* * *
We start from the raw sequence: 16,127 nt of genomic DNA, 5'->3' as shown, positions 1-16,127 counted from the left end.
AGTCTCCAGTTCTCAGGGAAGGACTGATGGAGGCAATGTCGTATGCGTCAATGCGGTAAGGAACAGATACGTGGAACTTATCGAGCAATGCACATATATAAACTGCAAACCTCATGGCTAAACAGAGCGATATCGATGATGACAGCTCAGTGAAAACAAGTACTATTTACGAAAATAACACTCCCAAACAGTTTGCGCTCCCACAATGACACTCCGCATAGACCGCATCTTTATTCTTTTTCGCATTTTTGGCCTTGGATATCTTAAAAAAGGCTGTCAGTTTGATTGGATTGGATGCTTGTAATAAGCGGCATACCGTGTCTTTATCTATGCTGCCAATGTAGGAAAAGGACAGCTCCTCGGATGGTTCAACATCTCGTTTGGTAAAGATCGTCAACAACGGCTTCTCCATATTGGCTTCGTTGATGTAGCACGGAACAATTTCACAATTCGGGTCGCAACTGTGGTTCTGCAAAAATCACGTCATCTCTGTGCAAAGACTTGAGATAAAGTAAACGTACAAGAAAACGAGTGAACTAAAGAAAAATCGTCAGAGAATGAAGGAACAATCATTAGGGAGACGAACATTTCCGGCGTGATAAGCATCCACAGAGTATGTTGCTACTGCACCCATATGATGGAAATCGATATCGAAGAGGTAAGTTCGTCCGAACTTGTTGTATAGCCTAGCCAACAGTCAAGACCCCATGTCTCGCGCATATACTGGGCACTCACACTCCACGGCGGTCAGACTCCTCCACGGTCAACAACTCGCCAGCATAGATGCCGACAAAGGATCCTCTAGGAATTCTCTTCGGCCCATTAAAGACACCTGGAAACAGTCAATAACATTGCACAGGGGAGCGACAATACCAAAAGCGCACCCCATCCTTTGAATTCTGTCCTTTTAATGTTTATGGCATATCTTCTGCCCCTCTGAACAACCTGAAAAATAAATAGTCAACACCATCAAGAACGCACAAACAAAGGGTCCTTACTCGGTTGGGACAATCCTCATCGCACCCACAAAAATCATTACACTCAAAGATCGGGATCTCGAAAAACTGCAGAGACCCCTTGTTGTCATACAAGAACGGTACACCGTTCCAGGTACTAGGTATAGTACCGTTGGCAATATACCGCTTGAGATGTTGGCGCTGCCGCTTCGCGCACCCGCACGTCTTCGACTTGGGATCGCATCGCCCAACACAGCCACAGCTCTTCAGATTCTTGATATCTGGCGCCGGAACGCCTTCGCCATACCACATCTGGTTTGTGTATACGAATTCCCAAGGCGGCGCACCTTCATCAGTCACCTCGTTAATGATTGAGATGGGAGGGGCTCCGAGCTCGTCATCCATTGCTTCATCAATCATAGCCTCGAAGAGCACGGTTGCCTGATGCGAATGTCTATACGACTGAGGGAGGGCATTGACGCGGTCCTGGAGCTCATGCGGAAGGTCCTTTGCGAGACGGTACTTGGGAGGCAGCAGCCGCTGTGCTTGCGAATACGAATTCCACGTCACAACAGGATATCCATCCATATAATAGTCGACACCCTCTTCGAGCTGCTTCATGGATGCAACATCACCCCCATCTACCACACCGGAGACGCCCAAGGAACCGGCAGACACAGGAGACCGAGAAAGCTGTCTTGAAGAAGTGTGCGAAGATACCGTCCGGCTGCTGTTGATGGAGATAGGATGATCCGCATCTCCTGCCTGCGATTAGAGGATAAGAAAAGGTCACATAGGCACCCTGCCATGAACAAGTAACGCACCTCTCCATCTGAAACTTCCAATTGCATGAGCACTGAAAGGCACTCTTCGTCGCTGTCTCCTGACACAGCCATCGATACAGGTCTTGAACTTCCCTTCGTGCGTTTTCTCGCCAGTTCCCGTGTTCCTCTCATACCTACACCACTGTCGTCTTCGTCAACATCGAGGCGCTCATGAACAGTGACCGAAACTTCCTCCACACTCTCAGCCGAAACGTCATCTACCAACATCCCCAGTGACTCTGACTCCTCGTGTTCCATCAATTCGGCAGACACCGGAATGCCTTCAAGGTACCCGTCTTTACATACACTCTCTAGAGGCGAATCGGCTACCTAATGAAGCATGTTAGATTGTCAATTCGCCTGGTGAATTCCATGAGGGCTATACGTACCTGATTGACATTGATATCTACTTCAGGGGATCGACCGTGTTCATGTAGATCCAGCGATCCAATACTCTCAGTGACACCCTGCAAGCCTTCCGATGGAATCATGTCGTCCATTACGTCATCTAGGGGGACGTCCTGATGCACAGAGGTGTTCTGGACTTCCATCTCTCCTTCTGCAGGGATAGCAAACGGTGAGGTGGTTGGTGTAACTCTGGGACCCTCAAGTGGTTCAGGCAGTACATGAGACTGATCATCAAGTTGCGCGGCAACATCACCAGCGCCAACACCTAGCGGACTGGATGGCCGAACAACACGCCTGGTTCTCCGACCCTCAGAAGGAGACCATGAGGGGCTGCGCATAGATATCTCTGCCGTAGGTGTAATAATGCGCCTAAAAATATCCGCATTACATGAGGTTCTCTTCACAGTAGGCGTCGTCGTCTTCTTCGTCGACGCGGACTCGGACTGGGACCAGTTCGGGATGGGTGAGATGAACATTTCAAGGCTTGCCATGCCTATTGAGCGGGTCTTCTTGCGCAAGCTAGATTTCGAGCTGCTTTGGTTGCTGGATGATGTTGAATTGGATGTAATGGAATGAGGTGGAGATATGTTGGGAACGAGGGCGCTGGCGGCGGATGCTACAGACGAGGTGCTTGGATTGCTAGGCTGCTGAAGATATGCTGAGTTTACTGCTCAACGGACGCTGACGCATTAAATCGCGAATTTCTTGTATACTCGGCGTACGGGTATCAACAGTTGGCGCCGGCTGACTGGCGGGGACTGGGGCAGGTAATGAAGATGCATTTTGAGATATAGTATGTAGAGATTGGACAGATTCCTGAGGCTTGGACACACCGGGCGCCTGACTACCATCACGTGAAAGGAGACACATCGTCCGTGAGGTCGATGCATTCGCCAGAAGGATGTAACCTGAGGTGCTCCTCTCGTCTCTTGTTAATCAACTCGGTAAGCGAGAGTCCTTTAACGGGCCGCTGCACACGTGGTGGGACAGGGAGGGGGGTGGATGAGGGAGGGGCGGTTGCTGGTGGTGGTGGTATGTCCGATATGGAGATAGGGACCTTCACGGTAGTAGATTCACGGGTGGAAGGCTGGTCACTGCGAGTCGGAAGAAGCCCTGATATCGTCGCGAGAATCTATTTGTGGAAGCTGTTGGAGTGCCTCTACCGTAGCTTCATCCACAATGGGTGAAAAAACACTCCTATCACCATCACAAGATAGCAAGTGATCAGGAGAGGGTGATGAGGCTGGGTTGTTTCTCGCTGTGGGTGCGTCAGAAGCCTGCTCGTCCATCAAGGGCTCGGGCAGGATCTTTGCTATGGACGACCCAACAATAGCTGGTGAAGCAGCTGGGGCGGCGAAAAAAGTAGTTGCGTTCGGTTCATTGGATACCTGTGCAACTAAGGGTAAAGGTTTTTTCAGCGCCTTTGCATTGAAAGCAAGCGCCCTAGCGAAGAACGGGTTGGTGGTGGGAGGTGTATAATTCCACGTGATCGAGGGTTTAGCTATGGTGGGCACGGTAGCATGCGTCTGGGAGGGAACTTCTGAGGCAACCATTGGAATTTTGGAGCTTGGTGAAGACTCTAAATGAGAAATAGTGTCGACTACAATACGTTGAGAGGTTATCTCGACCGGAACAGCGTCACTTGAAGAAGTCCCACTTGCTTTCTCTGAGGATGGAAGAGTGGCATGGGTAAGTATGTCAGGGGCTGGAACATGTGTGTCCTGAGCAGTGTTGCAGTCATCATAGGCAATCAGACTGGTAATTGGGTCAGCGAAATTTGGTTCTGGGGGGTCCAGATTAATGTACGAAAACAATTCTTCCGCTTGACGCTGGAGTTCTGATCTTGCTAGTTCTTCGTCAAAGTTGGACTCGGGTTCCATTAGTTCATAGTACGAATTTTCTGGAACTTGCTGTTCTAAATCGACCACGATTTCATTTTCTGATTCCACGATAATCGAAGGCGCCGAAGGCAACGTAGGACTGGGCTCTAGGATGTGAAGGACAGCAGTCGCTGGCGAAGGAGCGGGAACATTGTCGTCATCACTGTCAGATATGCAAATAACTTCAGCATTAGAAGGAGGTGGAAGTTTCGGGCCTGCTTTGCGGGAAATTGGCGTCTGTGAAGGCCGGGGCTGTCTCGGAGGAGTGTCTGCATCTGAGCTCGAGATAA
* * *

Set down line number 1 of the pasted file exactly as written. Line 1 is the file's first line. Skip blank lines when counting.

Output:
We start from the raw sequence: 16,127 nt of genomic DNA, 5'->3' as shown, positions 1-16,127 counted from the left end.